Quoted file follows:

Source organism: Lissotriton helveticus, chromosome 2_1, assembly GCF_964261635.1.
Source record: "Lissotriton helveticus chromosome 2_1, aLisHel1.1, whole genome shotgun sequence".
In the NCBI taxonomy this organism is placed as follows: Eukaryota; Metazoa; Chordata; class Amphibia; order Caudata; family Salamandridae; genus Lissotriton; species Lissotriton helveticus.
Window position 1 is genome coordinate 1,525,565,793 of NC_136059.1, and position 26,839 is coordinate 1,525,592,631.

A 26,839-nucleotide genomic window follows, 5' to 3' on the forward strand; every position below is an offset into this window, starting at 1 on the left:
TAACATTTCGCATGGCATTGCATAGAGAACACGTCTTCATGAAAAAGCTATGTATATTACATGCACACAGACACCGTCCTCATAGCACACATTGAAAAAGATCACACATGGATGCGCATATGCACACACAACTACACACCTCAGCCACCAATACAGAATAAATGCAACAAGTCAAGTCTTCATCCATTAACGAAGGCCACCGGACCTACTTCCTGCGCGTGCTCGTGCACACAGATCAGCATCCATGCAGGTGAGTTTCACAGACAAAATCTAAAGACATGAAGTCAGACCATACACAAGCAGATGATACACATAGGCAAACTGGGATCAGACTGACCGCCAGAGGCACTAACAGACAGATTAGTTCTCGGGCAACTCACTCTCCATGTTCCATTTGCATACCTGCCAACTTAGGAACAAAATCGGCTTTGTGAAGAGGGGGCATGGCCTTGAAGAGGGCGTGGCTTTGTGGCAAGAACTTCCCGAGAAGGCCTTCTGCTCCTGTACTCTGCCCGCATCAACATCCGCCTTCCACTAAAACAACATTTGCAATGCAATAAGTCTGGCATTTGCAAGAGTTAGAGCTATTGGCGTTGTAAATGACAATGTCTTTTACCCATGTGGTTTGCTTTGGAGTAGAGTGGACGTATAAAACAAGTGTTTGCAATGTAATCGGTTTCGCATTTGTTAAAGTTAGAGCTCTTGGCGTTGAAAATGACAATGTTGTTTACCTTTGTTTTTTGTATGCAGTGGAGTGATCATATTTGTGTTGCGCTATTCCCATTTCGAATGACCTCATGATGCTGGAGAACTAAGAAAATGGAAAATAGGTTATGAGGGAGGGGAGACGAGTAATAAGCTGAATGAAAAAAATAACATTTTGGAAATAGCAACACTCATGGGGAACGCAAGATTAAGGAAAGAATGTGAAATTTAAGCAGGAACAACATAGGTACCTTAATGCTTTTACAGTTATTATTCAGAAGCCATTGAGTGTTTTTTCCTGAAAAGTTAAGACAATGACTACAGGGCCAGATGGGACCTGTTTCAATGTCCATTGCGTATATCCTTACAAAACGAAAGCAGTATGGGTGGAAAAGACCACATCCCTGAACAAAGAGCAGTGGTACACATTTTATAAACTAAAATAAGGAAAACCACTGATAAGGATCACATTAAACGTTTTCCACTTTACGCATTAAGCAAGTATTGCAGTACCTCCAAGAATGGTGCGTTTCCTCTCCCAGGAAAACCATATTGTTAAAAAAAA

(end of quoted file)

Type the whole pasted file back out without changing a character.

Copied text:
Source organism: Lissotriton helveticus, chromosome 2_1, assembly GCF_964261635.1.
Source record: "Lissotriton helveticus chromosome 2_1, aLisHel1.1, whole genome shotgun sequence".
In the NCBI taxonomy this organism is placed as follows: Eukaryota; Metazoa; Chordata; class Amphibia; order Caudata; family Salamandridae; genus Lissotriton; species Lissotriton helveticus.
Window position 1 is genome coordinate 1,525,565,793 of NC_136059.1, and position 26,839 is coordinate 1,525,592,631.

A 26,839-nucleotide genomic window follows, 5' to 3' on the forward strand; every position below is an offset into this window, starting at 1 on the left:
TAACATTTCGCATGGCATTGCATAGAGAACACGTCTTCATGAAAAAGCTATGTATATTACATGCACACAGACACCGTCCTCATAGCACACATTGAAAAAGATCACACATGGATGCGCATATGCACACACAACTACACACCTCAGCCACCAATACAGAATAAATGCAACAAGTCAAGTCTTCATCCATTAACGAAGGCCACCGGACCTACTTCCTGCGCGTGCTCGTGCACACAGATCAGCATCCATGCAGGTGAGTTTCACAGACAAAATCTAAAGACATGAAGTCAGACCATACACAAGCAGATGATACACATAGGCAAACTGGGATCAGACTGACCGCCAGAGGCACTAACAGACAGATTAGTTCTCGGGCAACTCACTCTCCATGTTCCATTTGCATACCTGCCAACTTAGGAACAAAATCGGCTTTGTGAAGAGGGGGCATGGCCTTGAAGAGGGCGTGGCTTTGTGGCAAGAACTTCCCGAGAAGGCCTTCTGCTCCTGTACTCTGCCCGCATCAACATCCGCCTTCCACTAAAACAACATTTGCAATGCAATAAGTCTGGCATTTGCAAGAGTTAGAGCTATTGGCGTTGTAAATGACAATGTCTTTTACCCATGTGGTTTGCTTTGGAGTAGAGTGGACGTATAAAACAAGTGTTTGCAATGTAATCGGTTTCGCATTTGTTAAAGTTAGAGCTCTTGGCGTTGAAAATGACAATGTTGTTTACCTTTGTTTTTTGTATGCAGTGGAGTGATCATATTTGTGTTGCGCTATTCCCATTTCGAATGACCTCATGATGCTGGAGAACTAAGAAAATGGAAAATAGGTTATGAGGGAGGGGAGACGAGTAATAAGCTGAATGAAAAAAATAACATTTTGGAAATAGCAACACTCATGGGGAACGCAAGATTAAGGAAAGAATGTGAAATTTAAGCAGGAACAACATAGGTACCTTAATGCTTTTACAGTTATTATTCAGAAGCCATTGAGTGTTTTTTCCTGAAAAGTTAAGACAATGACTACAGGGCCAGATGGGACCTGTTTCAATGTCCATTGCGTATATCCTTACAAAACGAAAGCAGTATGGGTGGAAAAGACCACATCCCTGAACAAAGAGCAGTGGTACACATTTTATAAACTAAAATAAGGAAAACCACTGATAAGGATCACATTAAACGTTTTCCACTTTACGCATTAAGCAAGTATTGCAGTACCTCCAAGAATGGTGCGTTTCCTCTCCCAGGAAAACCATATTGTTAAAAAAAA